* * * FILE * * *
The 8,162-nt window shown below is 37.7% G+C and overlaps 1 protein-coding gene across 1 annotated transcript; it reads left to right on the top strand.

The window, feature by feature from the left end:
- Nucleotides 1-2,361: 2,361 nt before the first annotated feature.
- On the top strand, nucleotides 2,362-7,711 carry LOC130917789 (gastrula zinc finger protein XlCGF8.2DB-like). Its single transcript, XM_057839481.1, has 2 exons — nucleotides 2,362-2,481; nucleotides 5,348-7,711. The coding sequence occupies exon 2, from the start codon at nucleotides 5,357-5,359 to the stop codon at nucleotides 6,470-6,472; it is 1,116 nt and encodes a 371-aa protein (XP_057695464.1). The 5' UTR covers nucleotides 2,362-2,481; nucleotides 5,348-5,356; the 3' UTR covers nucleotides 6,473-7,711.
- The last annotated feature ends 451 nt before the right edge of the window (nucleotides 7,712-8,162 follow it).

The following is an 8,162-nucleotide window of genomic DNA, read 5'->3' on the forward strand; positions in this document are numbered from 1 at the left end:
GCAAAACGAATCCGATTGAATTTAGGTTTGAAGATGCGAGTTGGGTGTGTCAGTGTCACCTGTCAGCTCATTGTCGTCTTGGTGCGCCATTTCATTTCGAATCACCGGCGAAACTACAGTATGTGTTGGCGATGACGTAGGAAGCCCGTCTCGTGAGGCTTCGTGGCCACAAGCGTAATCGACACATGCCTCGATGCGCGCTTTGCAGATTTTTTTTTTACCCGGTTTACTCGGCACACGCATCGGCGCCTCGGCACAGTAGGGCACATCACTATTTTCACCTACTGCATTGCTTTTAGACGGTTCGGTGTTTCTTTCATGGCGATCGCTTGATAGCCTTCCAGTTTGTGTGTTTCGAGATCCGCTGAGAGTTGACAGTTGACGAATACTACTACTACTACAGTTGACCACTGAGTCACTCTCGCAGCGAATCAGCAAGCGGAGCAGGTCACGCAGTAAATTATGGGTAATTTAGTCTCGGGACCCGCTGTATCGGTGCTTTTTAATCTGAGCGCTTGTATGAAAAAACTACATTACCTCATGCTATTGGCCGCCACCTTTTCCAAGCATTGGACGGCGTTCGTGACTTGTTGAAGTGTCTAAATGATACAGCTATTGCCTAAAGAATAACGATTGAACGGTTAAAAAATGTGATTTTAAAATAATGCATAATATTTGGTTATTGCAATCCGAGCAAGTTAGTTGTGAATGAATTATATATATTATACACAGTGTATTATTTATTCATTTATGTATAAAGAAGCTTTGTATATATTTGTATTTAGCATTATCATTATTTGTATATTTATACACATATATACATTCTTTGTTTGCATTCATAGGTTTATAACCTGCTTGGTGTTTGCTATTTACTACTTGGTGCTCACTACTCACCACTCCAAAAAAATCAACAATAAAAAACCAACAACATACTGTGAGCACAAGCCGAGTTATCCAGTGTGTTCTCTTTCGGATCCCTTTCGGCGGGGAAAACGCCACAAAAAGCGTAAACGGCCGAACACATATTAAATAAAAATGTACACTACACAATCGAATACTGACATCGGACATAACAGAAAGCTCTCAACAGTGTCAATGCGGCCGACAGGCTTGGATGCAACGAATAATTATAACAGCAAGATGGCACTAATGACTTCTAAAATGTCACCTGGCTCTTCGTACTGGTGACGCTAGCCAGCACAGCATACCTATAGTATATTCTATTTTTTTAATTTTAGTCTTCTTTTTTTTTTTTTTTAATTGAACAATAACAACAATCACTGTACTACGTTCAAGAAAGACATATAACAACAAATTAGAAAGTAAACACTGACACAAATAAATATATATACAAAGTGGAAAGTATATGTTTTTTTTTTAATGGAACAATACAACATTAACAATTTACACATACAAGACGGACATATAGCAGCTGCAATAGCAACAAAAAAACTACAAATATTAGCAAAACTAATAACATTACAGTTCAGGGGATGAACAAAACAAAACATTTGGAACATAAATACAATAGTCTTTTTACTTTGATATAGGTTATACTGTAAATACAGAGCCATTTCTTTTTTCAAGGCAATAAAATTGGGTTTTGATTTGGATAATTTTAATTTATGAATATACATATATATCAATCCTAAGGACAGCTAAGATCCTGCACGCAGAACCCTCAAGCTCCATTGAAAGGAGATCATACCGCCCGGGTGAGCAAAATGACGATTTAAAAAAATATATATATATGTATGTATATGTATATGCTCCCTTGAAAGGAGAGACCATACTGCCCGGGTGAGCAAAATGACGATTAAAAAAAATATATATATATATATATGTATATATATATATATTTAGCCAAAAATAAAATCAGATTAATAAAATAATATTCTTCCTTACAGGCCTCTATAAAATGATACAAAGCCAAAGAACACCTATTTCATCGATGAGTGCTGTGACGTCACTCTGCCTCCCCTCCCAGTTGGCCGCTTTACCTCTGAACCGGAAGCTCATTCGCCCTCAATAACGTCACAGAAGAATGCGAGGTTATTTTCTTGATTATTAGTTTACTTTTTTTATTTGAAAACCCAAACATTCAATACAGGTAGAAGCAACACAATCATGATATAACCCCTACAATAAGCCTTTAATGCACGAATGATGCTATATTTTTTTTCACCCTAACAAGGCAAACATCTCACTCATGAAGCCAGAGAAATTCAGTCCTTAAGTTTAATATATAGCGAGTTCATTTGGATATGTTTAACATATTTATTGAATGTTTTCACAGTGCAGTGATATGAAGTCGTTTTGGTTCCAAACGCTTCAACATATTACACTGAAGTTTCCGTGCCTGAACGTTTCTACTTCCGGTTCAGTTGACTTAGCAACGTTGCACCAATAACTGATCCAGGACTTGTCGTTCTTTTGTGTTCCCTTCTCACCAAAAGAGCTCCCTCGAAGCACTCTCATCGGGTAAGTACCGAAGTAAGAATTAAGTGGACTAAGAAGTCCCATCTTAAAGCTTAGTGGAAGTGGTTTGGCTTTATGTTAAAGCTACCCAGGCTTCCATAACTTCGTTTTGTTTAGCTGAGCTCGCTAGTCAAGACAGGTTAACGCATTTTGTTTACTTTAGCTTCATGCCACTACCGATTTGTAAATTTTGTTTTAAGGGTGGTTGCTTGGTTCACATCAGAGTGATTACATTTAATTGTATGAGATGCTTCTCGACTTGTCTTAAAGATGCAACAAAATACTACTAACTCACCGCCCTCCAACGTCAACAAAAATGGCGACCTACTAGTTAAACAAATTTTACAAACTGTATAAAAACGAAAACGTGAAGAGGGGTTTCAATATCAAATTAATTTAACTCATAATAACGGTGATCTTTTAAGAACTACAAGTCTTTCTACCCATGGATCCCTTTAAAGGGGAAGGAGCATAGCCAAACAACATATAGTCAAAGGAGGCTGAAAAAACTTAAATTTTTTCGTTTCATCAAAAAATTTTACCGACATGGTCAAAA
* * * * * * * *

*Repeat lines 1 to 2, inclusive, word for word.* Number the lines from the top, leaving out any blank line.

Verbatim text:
The 8,162-nt window shown below is 37.7% G+C and overlaps 1 protein-coding gene across 1 annotated transcript; it reads left to right on the top strand.

The window, feature by feature from the left end: